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When Can You Refuse A Flexible Working Request

When Can You Refuse A Flexible Working Request?

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Whether you’ve had requests already or just want to be prepared for a future conversation on the topic, it’s important for both you and your employees that you understand the law surrounding flexible working requests made under the Employment Rights Act 1996.

It may feel hard to refuse a flexible working request, especially if has been made for reasons such as childcare or to allow an employee to do something that is very important to them, however, there are a number of legitimate reasons that you can refuse them.

Business owners can refuse a flexible working request when:

  • The employee does not have 26 weeks’ service at the point of making the request,
  • the employee has already made a formal flexible working request within the last 12 months,
  • the requested arrangement would hurt the business, such as increased costs or decreased productivity.

The law requires that all requests, including any appeals, must be considered and decided on within a period of three months from the first receipt unless you agree to extend this period with the employee.

Read on for more information about flexible working requests and how they should be managed in line with best practice HR guidance and employment law to prevent grievances being raised.

What Is A Flexible Working Request?

What is a flexible working request

A flexible working request is a request from an employee to change their working hours, patterns or location.

The right to make a flexible working request is set out in law, and all employees with at least 26 weeks’ continuous service have the right to make one request per year.

There are a number of different types of changes that can be requested under the flexible working arrangement, including:

  • Working from home
  • Part-time work
  • Job sharing
  • Flexible start and finish times
  • Compressed hours (working the same number of hours over fewer days)
  • Staggered hours (for example, to avoid rush hour traffic)
  • Annualised hours (agreeing a set number of hours to be worked over the year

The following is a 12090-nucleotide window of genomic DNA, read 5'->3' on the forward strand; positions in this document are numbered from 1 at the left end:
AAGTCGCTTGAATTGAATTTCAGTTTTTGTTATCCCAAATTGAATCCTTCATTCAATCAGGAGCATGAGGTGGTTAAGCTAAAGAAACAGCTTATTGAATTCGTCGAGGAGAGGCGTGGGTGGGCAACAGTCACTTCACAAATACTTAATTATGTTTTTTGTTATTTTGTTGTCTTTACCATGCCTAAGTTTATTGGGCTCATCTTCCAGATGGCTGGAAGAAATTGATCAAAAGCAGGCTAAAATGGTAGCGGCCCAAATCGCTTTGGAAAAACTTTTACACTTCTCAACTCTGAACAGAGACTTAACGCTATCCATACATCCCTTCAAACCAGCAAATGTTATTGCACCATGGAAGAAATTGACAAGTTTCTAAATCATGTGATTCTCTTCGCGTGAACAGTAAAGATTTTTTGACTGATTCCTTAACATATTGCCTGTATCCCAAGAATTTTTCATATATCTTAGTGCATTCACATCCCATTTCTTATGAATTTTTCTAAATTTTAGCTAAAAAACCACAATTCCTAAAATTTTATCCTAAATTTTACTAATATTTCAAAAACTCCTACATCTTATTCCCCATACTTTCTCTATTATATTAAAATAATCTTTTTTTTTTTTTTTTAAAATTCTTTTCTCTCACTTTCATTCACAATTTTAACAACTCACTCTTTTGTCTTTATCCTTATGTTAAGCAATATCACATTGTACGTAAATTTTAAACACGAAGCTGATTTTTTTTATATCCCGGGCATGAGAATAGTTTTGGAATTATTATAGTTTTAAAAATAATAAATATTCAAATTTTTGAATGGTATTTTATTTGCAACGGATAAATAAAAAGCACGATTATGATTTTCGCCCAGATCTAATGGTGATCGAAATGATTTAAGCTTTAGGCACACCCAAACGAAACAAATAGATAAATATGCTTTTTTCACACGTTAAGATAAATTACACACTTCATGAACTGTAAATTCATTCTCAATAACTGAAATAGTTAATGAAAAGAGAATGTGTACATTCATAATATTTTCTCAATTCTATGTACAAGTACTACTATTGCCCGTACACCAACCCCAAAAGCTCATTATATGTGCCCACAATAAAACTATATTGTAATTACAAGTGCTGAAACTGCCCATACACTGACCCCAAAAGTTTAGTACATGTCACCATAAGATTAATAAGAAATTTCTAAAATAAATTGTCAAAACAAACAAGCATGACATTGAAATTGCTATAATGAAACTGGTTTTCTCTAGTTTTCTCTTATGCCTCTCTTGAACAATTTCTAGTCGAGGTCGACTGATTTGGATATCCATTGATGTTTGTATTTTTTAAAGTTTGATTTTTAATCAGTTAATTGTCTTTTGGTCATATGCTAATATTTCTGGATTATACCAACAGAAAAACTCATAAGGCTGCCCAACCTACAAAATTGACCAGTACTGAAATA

A request from an employee made under the Employment Rights Act 1996 must be received in writing and must include the following information:

  • the date of their application, the change to working conditions they are seeking and when they would like the change to come into effect
  • what effect, if any, they think the requested change would have on you as the employer and how, in their opinion, any such effect might be dealt with
  • a statement that this is a statutory request and if and when they have made a previous application for flexible working

When Can You Refuse A Flexible Working Request?

Business owners can refuse a flexible working request when there is a genuine business reason such as;

  • additional costs incurred would be prohibitive,
  • being unable to reorganise work amongst existing staff,
  • being unable to recruit additional staff,
  • there would be a negative impact on quality or work or performance,
  • customer demand could no longer be met,
  • structural changes to the business,
  • or there not being enough work available.

Requests can also be refused if:

  • the employee has already made a similar request within the last 12 months,
  • if you have a good reason that is not discriminatory. For example, you may refuse a request if it would create a health and safety risk.

What Employers Need To Know

When considering a flexible working request, employers should bear in mind that:

  • Every employee has the statutory right to ask to work flexibly after 26 weeks’ employment service.
  • An employee can only make a statutory request once in any 12-month period.
  • The law requires employers to consider all requests in a reasonable manner
  • You should make clear to your employees what information they need to include in a written request to work flexibly. Consider sharing a flexible working policy